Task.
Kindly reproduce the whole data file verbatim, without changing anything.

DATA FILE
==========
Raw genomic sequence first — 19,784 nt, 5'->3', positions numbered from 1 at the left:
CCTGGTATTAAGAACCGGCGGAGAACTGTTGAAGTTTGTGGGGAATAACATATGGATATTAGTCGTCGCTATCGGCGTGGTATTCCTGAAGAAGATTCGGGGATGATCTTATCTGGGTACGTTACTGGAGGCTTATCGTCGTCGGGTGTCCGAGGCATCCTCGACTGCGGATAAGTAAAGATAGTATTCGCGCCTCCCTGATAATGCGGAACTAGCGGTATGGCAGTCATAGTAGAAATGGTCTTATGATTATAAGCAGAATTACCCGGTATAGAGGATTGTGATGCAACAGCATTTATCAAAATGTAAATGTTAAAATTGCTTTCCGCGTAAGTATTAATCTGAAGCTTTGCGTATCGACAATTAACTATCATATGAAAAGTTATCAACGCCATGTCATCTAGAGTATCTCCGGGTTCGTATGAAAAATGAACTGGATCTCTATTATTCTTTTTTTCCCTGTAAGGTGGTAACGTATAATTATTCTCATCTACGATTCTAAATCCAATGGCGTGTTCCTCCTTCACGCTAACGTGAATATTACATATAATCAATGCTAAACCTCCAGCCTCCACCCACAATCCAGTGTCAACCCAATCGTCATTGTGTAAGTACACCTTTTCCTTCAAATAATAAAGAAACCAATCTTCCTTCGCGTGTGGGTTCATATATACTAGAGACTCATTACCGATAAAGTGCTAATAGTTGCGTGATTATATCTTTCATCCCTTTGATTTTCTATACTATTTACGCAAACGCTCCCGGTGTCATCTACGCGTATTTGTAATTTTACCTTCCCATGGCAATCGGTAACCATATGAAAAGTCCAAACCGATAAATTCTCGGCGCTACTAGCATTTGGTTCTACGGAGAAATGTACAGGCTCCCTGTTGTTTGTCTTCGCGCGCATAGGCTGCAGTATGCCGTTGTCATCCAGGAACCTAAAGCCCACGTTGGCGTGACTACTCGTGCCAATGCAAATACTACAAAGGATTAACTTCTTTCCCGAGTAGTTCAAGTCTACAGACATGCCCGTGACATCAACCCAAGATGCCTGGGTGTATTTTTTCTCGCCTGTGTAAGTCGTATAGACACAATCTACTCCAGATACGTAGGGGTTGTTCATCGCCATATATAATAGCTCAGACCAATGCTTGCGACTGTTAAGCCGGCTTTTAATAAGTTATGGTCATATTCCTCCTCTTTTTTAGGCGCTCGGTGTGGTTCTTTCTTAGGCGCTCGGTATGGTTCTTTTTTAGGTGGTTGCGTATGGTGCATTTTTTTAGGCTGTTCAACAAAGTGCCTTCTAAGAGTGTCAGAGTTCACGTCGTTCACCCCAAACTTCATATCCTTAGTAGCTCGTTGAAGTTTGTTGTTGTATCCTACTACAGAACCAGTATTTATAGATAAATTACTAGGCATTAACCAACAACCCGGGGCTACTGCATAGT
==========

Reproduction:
Raw genomic sequence first — 19,784 nt, 5'->3', positions numbered from 1 at the left:
CCTGGTATTAAGAACCGGCGGAGAACTGTTGAAGTTTGTGGGGAATAACATATGGATATTAGTCGTCGCTATCGGCGTGGTATTCCTGAAGAAGATTCGGGGATGATCTTATCTGGGTACGTTACTGGAGGCTTATCGTCGTCGGGTGTCCGAGGCATCCTCGACTGCGGATAAGTAAAGATAGTATTCGCGCCTCCCTGATAATGCGGAACTAGCGGTATGGCAGTCATAGTAGAAATGGTCTTATGATTATAAGCAGAATTACCCGGTATAGAGGATTGTGATGCAACAGCATTTATCAAAATGTAAATGTTAAAATTGCTTTCCGCGTAAGTATTAATCTGAAGCTTTGCGTATCGACAATTAACTATCATATGAAAAGTTATCAACGCCATGTCATCTAGAGTATCTCCGGGTTCGTATGAAAAATGAACTGGATCTCTATTATTCTTTTTTTCCCTGTAAGGTGGTAACGTATAATTATTCTCATCTACGATTCTAAATCCAATGGCGTGTTCCTCCTTCACGCTAACGTGAATATTACATATAATCAATGCTAAACCTCCAGCCTCCACCCACAATCCAGTGTCAACCCAATCGTCATTGTGTAAGTACACCTTTTCCTTCAAATAATAAAGAAACCAATCTTCCTTCGCGTGTGGGTTCATATATACTAGAGACTCATTACCGATAAAGTGCTAATAGTTGCGTGATTATATCTTTCATCCCTTTGATTTTCTATACTATTTACGCAAACGCTCCCGGTGTCATCTACGCGTATTTGTAATTTTACCTTCCCATGGCAATCGGTAACCATATGAAAAGTCCAAACCGATAAATTCTCGGCGCTACTAGCATTTGGTTCTACGGAGAAATGTACAGGCTCCCTGTTGTTTGTCTTCGCGCGCATAGGCTGCAGTATGCCGTTGTCATCCAGGAACCTAAAGCCCACGTTGGCGTGACTACTCGTGCCAATGCAAATACTACAAAGGATTAACTTCTTTCCCGAGTAGTTCAAGTCTACAGACATGCCCGTGACATCAACCCAAGATGCCTGGGTGTATTTTTTCTCGCCTGTGTAAGTCGTATAGACACAATCTACTCCAGATACGTAGGGGTTGTTCATCGCCATATATAATAGCTCAGACCAATGCTTGCGACTGTTAAGCCGGCTTTTAATAAGTTATGGTCATATTCCTCCTCTTTTTTAGGCGCTCGGTGTGGTTCTTTCTTAGGCGCTCGGTATGGTTCTTTTTTAGGTGGTTGCGTATGGTGCATTTTTTTAGGCTGTTCAACAAAGTGCCTTCTAAGAGTGTCAGAGTTCACGTCGTTCACCCCAAACTTCATATCCTTAGTAGCTCGTTGAAGTTTGTTGTTGTATCCTACTACAGAACCAGTATTTATAGATAAATTACTAGGCATTAACCAACAACCCGGGGCTACTGCATAGT